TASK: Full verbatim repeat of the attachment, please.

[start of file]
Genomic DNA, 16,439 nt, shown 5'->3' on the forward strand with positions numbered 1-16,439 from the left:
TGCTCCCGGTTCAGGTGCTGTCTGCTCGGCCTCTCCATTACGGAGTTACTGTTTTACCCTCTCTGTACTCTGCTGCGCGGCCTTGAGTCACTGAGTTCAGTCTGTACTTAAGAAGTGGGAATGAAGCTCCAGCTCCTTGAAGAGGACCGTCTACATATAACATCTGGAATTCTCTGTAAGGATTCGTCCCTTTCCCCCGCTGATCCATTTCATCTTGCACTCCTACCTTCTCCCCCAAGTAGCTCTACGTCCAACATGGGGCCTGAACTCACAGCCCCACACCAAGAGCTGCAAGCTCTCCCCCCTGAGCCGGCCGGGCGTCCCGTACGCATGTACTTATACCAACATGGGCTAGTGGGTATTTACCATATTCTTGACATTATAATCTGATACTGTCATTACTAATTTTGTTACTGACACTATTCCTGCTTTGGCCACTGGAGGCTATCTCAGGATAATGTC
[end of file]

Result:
Genomic DNA, 16,439 nt, shown 5'->3' on the forward strand with positions numbered 1-16,439 from the left:
TGCTCCCGGTTCAGGTGCTGTCTGCTCGGCCTCTCCATTACGGAGTTACTGTTTTACCCTCTCTGTACTCTGCTGCGCGGCCTTGAGTCACTGAGTTCAGTCTGTACTTAAGAAGTGGGAATGAAGCTCCAGCTCCTTGAAGAGGACCGTCTACATATAACATCTGGAATTCTCTGTAAGGATTCGTCCCTTTCCCCCGCTGATCCATTTCATCTTGCACTCCTACCTTCTCCCCCAAGTAGCTCTACGTCCAACATGGGGCCTGAACTCACAGCCCCACACCAAGAGCTGCAAGCTCTCCCCCCTGAGCCGGCCGGGCGTCCCGTACGCATGTACTTATACCAACATGGGCTAGTGGGTATTTACCATATTCTTGACATTATAATCTGATACTGTCATTACTAATTTTGTTACTGACACTATTCCTGCTTTGGCCACTGGAGGCTATCTCAGGATAATGTC